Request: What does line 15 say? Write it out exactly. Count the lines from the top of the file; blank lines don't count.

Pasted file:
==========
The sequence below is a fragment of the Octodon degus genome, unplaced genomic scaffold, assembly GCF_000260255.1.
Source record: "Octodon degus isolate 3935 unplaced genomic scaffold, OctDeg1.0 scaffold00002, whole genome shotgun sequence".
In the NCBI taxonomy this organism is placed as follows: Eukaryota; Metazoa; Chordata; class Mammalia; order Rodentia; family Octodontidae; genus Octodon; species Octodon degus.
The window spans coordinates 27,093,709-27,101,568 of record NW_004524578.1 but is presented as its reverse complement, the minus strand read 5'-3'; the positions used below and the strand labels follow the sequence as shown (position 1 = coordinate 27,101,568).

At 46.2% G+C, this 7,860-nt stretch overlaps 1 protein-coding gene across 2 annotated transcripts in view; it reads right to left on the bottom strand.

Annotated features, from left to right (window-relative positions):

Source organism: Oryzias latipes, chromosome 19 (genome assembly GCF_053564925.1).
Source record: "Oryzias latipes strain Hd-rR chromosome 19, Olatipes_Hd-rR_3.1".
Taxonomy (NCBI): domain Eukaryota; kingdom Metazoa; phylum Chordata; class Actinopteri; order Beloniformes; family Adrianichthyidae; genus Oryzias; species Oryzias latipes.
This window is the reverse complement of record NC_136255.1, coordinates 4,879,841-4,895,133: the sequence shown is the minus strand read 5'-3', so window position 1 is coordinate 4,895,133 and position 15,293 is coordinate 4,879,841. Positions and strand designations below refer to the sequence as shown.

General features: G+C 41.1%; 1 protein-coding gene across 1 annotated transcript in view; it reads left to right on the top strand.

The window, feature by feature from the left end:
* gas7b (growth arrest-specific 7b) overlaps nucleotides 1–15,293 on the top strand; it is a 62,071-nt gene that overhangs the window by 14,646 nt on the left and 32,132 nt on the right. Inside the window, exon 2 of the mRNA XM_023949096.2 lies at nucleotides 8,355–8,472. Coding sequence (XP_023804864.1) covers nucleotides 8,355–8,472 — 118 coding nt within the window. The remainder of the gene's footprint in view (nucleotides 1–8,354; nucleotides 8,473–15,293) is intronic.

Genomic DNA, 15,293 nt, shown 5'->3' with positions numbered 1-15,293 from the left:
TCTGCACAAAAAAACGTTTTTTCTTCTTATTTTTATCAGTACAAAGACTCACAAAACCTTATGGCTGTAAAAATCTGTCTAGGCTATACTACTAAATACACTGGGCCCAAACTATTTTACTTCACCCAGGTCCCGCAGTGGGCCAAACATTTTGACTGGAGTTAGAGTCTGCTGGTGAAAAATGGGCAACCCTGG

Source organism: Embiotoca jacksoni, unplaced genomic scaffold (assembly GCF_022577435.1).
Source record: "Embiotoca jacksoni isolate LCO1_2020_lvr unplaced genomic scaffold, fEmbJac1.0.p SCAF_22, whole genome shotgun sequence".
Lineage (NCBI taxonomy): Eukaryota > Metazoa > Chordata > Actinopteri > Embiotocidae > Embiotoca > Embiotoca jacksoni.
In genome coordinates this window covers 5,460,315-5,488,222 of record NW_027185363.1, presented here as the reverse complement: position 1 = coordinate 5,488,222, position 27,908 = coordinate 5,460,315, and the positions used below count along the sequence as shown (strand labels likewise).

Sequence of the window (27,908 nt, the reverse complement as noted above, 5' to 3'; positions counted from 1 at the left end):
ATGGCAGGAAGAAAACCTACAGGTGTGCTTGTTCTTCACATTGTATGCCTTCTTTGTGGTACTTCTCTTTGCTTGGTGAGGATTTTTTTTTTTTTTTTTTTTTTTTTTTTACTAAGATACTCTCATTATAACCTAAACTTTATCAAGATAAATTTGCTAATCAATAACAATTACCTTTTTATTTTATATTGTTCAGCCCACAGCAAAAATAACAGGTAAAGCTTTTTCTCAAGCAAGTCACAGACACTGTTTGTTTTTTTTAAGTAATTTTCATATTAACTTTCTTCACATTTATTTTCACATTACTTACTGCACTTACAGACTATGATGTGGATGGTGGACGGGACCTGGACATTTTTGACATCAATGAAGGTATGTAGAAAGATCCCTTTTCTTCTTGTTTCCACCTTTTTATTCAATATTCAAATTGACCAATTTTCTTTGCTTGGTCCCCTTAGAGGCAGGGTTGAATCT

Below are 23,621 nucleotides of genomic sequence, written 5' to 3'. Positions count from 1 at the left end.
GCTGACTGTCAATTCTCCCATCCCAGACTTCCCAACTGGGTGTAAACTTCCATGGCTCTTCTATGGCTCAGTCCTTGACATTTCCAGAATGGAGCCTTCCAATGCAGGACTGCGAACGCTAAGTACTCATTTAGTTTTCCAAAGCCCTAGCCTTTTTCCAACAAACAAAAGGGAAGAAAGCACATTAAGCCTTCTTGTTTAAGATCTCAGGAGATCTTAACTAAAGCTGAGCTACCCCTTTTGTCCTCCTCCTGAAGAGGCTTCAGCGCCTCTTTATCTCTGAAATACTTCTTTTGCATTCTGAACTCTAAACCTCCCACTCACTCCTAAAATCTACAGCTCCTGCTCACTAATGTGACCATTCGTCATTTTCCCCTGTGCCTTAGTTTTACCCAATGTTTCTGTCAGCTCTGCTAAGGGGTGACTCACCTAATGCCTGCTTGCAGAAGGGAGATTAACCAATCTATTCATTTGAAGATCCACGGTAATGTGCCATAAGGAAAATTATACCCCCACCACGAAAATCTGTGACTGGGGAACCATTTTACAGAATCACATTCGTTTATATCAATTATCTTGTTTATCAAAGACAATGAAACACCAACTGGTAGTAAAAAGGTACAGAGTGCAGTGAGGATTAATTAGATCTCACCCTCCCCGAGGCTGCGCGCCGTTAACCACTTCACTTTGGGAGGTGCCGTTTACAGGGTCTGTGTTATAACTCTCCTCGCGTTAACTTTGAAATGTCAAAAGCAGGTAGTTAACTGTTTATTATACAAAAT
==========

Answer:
TCTGCACAAAAAAACGTTTTTTCTTCTTATTTTTATCAGTACAAAGACTCACAAAACCTTATGGCTGTAAAAATCTGTCTAGGCTATACTACTAAATACACTGGGCCCAAACTATTTTACTTCACCCAGGTCCCGCAGTGGGCCAAACATTTTGACTGGAGTTAGAGTCTGCTGGTGAAAAATGGGCAACCCTGG